In what I hope will become a recurring feature — Fan Mail Wednesday! — I’ll take comments and questions from actual fan mail and include my responses here.
Aundrea S. writes via email:
Dear James Preller,
Hi, well I thought that your book was really good. It was full of excitement and thrills. Also since I have played on a girls and boys baseball team and a softball team I was the one to read your book. I thought that you put a lot of thought into making this book sound and feel real. I’m wondering if you were like Sam in the book whenever you were a kid? Or were you the one that sat on the bench? Or were you one of the best players on the team? I mean if you ever were on a baseball team. But I’m pretty sure you were because if you weren’t you must be a really good thinker. I also think you shouldn’t make the book go on and on and on and have a little bit more action. But it was really good. My fav parts were when Clemente the big guy messed up on a pitch.
Wow, Aundrea, thanks for reading Six Innings. If it seemed authentic to you, that’s because I’ve spend a lot of years playing baseball and coaching Little League; I’m very familiar with that world. As a boy, I played on many Little League teams. I was a good player, but not, alas and alack, a star (despite desperately wishing it were so).
My mother was the big baseball fan in my family — even today, she always seems to have the New York Mets on the radio, nervously chewing on a piece of ice, fretting when a dangerous hitter comes to the plate, rejoicing in victories — and I followed right along in her footsteps. Me and Mom, rooting together. In fact, we saw the 5th game of the 1969 World Series together at Shea Stadium, and I remember it as if it were yesterday. The truth is, when I think of baseball, I always think of my mother. They are forever linked, baseball and my mom, to the point where I suspect that my love for one is just a confusion of the other. I mean to say, maybe I love baseball so much because it reminds me of my mom.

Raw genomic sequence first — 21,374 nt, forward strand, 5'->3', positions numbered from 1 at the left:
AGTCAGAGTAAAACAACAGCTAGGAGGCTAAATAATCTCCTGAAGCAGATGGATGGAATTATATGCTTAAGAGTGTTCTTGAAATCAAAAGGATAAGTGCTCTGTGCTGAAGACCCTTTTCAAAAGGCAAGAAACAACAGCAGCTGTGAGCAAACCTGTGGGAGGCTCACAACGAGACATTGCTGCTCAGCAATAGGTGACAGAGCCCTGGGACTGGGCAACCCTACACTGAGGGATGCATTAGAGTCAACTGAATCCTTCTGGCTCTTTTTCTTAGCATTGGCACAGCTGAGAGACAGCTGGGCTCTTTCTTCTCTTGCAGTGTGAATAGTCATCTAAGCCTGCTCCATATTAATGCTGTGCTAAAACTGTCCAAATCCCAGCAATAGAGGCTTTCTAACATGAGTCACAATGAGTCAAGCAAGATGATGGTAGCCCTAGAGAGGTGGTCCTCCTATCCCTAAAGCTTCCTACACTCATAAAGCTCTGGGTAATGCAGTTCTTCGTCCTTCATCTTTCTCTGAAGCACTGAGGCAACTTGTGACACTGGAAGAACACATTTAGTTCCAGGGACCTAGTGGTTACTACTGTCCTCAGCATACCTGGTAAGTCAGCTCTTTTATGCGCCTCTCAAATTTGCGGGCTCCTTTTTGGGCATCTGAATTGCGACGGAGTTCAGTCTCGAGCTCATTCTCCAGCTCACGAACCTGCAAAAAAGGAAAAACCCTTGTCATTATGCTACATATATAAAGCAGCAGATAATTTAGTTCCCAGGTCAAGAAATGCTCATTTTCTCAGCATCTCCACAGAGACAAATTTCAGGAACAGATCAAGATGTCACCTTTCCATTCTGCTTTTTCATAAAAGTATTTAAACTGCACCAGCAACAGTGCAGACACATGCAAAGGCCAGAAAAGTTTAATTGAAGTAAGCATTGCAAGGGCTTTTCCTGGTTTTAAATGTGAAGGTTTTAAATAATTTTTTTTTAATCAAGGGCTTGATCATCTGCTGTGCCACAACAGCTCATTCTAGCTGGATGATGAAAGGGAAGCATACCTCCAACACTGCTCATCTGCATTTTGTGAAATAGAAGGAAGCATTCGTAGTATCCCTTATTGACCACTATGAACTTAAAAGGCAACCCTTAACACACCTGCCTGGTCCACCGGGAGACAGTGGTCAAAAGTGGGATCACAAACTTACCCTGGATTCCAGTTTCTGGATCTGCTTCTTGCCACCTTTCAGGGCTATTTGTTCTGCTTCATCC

P.S. Next book I’ll try not to go “on and on and on” so much! Ha! But in a way, that’s baseball. It’s not all action. As I wrote in the book: “To love baseball, to truly love the game, you’ve got to enjoy those empty places, the time to think, absorb, and shoot the breeze. A ball, a strike, a grounder to short. The slow rhythm of the game, a game of accumulation, of patterns, gathering itself toward the finish, like the first few miles of a marathon, not dramatic except for what it might mean later in the race.”